Students Explore Science Outside the Classroom

Nicki '16  studies bioluminescent noctiluca through a microscope. Photo by Chris Colthart.

Nicki ’16 studies bioluminescent noctiluca through a microscope.
Photo by Chris Colthart.

Many Marlborough students have gone beyond the classroom with independent science projects like creating natural filtration systems, testing phytoplankton and writing textbooks. Students are able to pursue their interest in science not taught in the classroom with the help of a teacher supervisor but without the pressure of receiving credit for their work. Among these students are Talia ’16 and Kate ’16, Alex ’18, and Nicki ’16.

Talia and Kate spent two months writing a summary of everything they had learned in ninth grade biology for their final assignment of science instructor Jay Buckley’s class. The prompt was to provide a summary of everything they had learned in biology in some sort of format, such as a textbook or a storybook, with a particular age group in mind.

Talia and Kate chose to write the book for second and third graders who are beginners in biology. The girls divided up the sections, each girl taking the parts she understood better. Later, Talia and Kate came together to edit their work and develop a cohesive overall tone and style. Ultimately, their project became Biology in Life, a biology textbook for elementary school students. The book includes various chapters of three to five pages, including “Explain Science,” “Living Things,” “Ecology, Evolution, Plants,” “Systems and Genetics,” totaling 43 pages.

With the help of Coordinator of Community Outreach Miranda Payne and Science Department Chair Jennifer Garrison Ross, the two girls have spent the past year editing and perfecting their book.

Talia and Kate have yet to publish the book, but they hope to put their textbook to use at local elementary schools. Their primary goal is the implementation of the book into the Third Street Elementary curriculum.

This summer, Talia and Kate are interested in teaching an introductory biology class at Third Street Elementary or another elementary school in the area using the textbook.

“Over the summer, kids don’t want to be doing science, so we are going to try and think of fun ways to help them do science, but also play games,” Talia commented.

Kate expressed her concern for teaching the material in the textbook to younger kids.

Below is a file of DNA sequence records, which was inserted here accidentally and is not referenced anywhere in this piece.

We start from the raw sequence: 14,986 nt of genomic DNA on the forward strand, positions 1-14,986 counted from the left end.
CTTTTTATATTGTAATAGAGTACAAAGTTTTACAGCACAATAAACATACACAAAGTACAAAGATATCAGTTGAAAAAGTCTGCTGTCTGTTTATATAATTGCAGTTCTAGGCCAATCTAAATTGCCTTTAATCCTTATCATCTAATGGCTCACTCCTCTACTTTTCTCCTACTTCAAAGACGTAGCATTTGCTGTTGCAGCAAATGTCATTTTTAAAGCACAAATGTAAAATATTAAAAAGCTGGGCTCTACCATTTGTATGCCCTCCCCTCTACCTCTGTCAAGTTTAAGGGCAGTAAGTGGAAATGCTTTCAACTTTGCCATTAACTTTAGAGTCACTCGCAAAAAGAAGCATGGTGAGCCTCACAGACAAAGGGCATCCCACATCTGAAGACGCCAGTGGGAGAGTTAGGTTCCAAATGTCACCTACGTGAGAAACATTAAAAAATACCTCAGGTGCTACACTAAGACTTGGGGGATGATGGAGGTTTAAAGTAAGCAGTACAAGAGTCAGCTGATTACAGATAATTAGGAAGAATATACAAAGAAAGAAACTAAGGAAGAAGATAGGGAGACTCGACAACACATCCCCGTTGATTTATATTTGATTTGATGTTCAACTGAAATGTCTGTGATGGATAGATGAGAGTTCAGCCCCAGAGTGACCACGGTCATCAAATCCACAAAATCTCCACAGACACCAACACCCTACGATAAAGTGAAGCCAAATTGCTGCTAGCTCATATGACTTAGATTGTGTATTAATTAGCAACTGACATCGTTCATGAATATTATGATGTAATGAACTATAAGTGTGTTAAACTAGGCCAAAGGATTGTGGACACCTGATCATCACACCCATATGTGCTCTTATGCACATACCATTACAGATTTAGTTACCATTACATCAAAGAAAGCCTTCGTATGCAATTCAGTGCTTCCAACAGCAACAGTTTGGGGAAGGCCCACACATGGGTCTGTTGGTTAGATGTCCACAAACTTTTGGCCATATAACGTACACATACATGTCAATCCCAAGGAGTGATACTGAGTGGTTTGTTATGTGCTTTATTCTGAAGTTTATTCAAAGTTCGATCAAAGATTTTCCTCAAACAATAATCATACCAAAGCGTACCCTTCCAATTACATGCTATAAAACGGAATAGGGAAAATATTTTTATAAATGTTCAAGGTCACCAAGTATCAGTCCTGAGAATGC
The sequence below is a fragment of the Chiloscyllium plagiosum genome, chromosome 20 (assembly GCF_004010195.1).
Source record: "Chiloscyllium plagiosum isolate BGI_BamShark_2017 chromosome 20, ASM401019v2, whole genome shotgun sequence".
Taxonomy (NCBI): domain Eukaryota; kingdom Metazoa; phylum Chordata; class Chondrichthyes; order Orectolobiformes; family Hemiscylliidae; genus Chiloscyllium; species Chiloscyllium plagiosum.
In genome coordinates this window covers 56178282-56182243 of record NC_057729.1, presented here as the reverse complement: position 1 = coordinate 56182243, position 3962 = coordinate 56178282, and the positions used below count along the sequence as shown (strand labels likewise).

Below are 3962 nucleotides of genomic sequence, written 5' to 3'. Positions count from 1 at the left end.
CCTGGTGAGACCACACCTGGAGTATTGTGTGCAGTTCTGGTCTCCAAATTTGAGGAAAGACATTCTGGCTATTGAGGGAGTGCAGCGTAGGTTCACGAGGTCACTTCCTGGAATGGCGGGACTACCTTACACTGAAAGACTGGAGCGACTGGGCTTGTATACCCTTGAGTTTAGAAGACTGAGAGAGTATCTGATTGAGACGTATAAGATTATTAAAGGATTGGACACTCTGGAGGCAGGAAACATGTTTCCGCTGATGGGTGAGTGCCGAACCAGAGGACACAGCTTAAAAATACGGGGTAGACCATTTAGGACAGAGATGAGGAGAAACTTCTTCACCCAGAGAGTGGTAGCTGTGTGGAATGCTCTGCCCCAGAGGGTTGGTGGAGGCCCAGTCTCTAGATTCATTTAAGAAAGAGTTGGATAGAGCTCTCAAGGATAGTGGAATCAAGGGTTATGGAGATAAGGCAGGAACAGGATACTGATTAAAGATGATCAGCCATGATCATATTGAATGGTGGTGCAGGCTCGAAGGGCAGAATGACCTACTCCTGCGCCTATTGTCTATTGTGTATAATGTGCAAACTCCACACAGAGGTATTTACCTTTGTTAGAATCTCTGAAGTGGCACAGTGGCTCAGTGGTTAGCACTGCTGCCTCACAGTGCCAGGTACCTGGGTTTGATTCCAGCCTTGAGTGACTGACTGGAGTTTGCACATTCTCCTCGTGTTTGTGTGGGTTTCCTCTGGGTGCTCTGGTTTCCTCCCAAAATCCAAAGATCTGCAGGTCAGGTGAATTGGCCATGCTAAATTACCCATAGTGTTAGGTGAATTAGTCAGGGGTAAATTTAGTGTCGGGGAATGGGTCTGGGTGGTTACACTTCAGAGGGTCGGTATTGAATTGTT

“We learned this information in ninth grade, and we are about to turn around and teach it to kids who are much younger than that,” Kate added. “We have to simplify it a little bit and make sure that it is at a good level, so that it is not confusing, but at the same time it is not baseline boring.”

Meanwhile, other independent science projects are also in the works. Alex, for example, has started a project on oceanography in which she will be testing the effects of a natural filtration system versus an artificial filtration system. She worked with Buckley to come up with the project, and he will also be assisting her in the experiment. Many people argue that artificial filtration systems are not as good for the plants and animals, but it is impossible to create a natural filtration system. Alex is setting out to prove this wrong and create a natural system that works and will be better for the life within.

Alex expressed her interest in the ocean and what drew her to do this project.

“I’ve always really been interested in the ocean and the animals that live in the oceans and a way to have a little mini-oceans of your own and to have an aquarium,” Alex said.

Nicki plans to study plankton, microscopic, aquatic organisms that are a crucial food source for large aquatic animals, such as fish and whales. Nicki became interested in the project two summer ago when she began building underwater robots from a kit, even one with a camera. Her goal is to find a way to use the robots to help her study plankton.

Nicki had originally brought plankton to study in Los Angeles from a lake in Idaho, but that soon presented a problem: the plankton was dead and, therefore, not viable for testing. Garrison Ross then helped Nicki come up with the idea to grow her own phytoplankton in a lab. She plans on testing the effects of pH on the decreasing population of coral, which feeds on phytoplankton.

Nicki commented on the type of plankton she would want to grow.

“In the Maldives, they have these really cool bays at night. The plankton [are] bioluminescent, so the whole ocean looks neon blue,” Nicki shared. “I’m going to try and get that and see if it will glow.”

Garrison Ross expressed her joy in helping students with independent science projects.

“It’s nice to have the freedom to do things, you know there’s not a test on Wednesday and a lab on Thursday. It’s whatever they want it to be,” Garrison Ross shared. “This is more self-directed by the students, and I think that benefits them more, and it’s also more manageable for me.”